It’s Nettle Season

Posted by on Mar 11, 2013 in Blog, Media | 0 comments

It’s Nettle Season

 

I could not contain my excitement this year as I spotted the first nettles emerging from the cold damp soil.  They are deep green with reddish flames that blend in to the forest floor detritus.   As my eyes soften and adapt to the terrain I begin to see them everywhere – tiny bodies reaching toward the light of a new season.

 

This year my hunger for nettles is acute.  After having been sick for weeks with the sinus and lung crud, I need some lively plant medicine to help rebuild my strength.  An elder once told me that if you drink about 3 cups of nettle tea per day for two weeks it will change your blood chemistry.  I believe it.  Spinach is considered the most nutritious green on the market – but pales in comparison to nettles.   Nettles are 29 times higher in calcium, 8 times higher in magnesium, 3 times higher in potassium, and almost double in their potassium content!  Nettles are also exceptionally high in the trace minerals chromium, cobalt, zinc, and manganese.  They are a super food and a potent medicine.  Nettles support our liver and kidneys so they can flush waste products and function at an optimal level.

Here in Olympia we are in the height of nettle season.   In some places, nettles are already 6 inches tall.  Just yesterday I saw many nettles in a cool shady forested area that are just emerging from the ground and are not yet an inch tall.  Don’t wait too long if you want to harvest nettles for food– once we have a few warm spring days the nettles will shoot up and become more fibrous.  For a full post on  nettles including harvesting ideas, medicinal uses, and recipes, click here.

Here are some additional recipes that I have been playing with this spring:

 

Nettle Filo Pie

This is similar to the Greek dish called spanakopita, which is made with spinach.  It is surprisingly easy to make, yet makes you feel like an accomplished chef because it is so satisfying.

1 plastic grocery bag or 1/2 paper bag full of young nettles
1 tablespoon extra virgin olive oil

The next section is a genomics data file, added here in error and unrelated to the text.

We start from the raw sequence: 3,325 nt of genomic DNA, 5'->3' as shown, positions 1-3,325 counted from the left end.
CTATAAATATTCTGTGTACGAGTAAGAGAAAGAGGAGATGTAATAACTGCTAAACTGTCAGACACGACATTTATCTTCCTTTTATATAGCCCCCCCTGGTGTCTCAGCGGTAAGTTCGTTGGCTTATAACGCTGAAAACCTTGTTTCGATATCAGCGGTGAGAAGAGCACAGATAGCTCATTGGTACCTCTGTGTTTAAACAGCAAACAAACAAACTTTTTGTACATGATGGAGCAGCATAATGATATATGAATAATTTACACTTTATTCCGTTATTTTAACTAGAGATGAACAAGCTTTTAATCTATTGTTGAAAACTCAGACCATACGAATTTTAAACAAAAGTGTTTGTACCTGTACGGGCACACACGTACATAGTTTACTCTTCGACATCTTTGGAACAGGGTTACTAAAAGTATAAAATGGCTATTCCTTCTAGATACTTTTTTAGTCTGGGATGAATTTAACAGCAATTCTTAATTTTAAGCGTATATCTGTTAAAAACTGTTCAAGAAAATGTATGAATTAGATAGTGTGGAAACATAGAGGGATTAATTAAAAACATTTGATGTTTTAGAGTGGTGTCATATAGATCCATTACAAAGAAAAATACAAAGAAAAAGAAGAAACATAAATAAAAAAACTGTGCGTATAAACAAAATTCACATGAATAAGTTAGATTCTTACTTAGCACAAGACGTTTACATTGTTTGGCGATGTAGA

1 medium sized onion, diced
3 cloves garlic, minced
2 teaspoons lemon juice
salt and pepper to taste
3 tablespoons of melted butter
8 ounces feta cheese, fontina cheese, or jack cheese – crumbled or grated
6 sheets thawed frozen filo dough

Cook nettles – Rinse nettles in a colander then cut the nettles into fine pieces with scissors.  Preheat oven to 375.  Heat a sauté pan at medium-high heat with olive oil, add onions, and sauté until the onions are translucent.  Add garlic and sauté for one minute.  Add nettles and lemon juice.  Saute until nettles are fully wilted – about 3-5 minutes.  Remove from heat.

nettlecut Nettle filo pie

 

Layer filo dough – Melt butter then brush it onto the bottom of an 8 by 8 inch baking dish.  Cut the filo dough into squares that will fit in the baking dish (this is easy to do with scissors.)  Lay a filo sheet in the pan and lightly brush with butter.  Continue until you have laid down 6 sheets.  If you are using feta cheese mix it with the nettles, and then place evenly in the baking dish over the filo sheets.  If you are using fontina or jack cheese, place the nettles down first then top with cheese.  Continue layering and buttering the filo dough including the top sheet.  Cut into nine pieces with a sharp knife.

Bake – Bake for about 45 minutes or until golden brown and deliciously crispy.

NettlefiloCook time: 1 hour and 20 minutes
Serves: 4
Helpful hints:  This recipe is easy to modify.  We have tried different cheeses, fresh herbs, and mixing nettles with chard, kale, or mustard greens.  If the greens are too wet the filo on the bottom will not be crispy.  Try spinning the nettles in a salad spinner or letting them dry longer in a colander.

 

Nettle, Sausage and White Bean Soup

This recipe is modified from one that I learned from Winter Strong at Skokomish.  It is one of the staple dishes at our home because it is fast, easy, and incredibly tasty, not to mention wildly nutritious.

2 tablespoons extra-virgin olive oil
1 small onion, diced
3-4 cloves of garlic, minced
2 links of sausage of your choice (1/2 of a package that is usually ? ounces)
3 tablespoons of rosemary, chopped
1 32 oz. box of low sodium chicken broth, vegetable broth, or water
1 small bag of spring nettles – washed and chopped with scissors
1 15 oz. can of butter beans, great Northern beans or cannellini beans
salt and pepper to taste

In a large soup pot heat olive oil over medium heat.  Saute onions until translucent, then add garlic, sausage and rosemary.  Saute until sausage is browned – about 5 minutes.  Add broth and nettles, bring to a boil, then turn down heat and simmer for 10 minutes.  Add white beans and salt and pepper to taste.  We like to serve this soup with a little grated parmesan on top and garlic bread.

Cook time: 30 minutes

Serves: 4

 

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